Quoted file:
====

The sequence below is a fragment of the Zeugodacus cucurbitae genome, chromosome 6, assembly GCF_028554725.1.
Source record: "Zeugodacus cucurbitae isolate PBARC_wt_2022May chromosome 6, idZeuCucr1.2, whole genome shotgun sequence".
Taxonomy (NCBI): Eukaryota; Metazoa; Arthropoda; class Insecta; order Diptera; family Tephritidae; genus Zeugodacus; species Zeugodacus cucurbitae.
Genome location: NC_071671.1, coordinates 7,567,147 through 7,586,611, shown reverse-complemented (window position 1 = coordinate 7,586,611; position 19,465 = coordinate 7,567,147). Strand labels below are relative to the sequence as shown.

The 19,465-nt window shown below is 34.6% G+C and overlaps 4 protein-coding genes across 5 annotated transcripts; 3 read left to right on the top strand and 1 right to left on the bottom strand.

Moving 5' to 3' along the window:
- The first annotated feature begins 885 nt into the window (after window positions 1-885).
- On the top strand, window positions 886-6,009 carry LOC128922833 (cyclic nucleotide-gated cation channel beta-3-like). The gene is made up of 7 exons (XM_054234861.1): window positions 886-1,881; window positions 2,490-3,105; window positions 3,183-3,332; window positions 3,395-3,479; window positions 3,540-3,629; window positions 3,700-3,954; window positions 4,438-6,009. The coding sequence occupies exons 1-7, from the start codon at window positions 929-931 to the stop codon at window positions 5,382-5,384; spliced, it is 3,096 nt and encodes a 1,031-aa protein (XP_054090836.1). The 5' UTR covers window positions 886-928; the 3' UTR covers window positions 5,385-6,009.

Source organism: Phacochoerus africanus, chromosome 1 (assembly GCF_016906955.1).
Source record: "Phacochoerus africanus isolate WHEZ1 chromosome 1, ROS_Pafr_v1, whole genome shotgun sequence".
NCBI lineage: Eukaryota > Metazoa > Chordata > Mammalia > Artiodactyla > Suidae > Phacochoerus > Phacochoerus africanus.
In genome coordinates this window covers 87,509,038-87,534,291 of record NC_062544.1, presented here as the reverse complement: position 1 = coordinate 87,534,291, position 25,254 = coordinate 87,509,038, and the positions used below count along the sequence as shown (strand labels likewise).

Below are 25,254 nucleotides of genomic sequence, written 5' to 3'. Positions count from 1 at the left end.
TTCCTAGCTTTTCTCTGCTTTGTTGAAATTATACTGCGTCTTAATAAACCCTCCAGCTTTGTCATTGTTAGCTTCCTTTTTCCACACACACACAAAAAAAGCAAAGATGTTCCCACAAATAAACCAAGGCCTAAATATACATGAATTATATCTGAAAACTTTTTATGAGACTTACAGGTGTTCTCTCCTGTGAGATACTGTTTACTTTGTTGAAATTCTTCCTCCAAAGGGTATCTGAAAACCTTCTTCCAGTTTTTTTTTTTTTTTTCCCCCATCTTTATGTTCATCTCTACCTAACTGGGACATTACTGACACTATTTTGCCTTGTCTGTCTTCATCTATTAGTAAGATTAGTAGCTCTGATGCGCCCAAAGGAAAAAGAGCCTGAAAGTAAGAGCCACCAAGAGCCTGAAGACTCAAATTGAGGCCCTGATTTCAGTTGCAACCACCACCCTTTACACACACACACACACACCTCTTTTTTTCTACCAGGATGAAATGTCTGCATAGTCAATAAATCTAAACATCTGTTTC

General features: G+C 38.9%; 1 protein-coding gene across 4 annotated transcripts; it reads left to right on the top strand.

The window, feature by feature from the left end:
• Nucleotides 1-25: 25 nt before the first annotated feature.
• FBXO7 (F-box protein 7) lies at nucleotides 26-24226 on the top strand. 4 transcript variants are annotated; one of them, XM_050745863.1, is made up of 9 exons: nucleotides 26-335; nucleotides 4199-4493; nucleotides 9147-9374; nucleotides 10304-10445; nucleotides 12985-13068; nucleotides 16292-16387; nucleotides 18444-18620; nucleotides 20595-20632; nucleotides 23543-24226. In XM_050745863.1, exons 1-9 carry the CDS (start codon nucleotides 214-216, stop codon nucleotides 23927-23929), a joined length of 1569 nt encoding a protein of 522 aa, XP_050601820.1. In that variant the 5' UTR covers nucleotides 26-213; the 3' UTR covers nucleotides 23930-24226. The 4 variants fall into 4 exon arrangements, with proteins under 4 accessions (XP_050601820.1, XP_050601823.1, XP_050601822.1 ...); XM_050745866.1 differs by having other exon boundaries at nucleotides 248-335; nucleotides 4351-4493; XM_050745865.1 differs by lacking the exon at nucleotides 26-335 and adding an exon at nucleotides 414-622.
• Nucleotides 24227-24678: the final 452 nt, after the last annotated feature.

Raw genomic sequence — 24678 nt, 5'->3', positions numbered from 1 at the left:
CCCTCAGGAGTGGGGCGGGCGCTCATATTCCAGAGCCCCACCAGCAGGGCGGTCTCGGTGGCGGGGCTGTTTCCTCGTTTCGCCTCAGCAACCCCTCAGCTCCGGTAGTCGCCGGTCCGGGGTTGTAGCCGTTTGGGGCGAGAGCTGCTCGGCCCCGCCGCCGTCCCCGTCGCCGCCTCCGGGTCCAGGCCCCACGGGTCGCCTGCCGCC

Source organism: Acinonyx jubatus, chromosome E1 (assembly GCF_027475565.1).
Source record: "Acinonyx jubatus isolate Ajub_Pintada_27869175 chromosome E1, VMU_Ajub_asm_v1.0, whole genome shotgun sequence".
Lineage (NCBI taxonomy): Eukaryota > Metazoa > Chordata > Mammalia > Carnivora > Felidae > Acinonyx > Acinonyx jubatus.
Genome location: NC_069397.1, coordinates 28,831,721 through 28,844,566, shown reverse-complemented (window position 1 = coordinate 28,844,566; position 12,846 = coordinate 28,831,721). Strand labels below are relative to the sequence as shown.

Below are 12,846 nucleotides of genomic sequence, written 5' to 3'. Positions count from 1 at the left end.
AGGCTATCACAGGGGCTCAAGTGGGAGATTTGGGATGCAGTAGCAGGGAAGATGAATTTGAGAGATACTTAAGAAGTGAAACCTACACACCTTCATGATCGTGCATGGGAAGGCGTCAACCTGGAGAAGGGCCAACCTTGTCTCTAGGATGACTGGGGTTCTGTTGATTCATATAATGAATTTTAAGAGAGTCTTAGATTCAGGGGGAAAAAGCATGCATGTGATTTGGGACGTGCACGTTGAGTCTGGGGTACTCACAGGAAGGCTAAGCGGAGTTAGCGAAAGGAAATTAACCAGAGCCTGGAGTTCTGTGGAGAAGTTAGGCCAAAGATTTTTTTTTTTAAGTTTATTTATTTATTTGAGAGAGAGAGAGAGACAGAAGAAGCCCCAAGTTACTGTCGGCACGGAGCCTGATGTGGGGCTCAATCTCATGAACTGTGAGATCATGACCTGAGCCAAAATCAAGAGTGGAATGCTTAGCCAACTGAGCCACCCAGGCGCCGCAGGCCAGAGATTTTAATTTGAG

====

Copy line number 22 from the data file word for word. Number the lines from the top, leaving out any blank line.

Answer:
Source organism: Acinonyx jubatus, chromosome E1 (assembly GCF_027475565.1).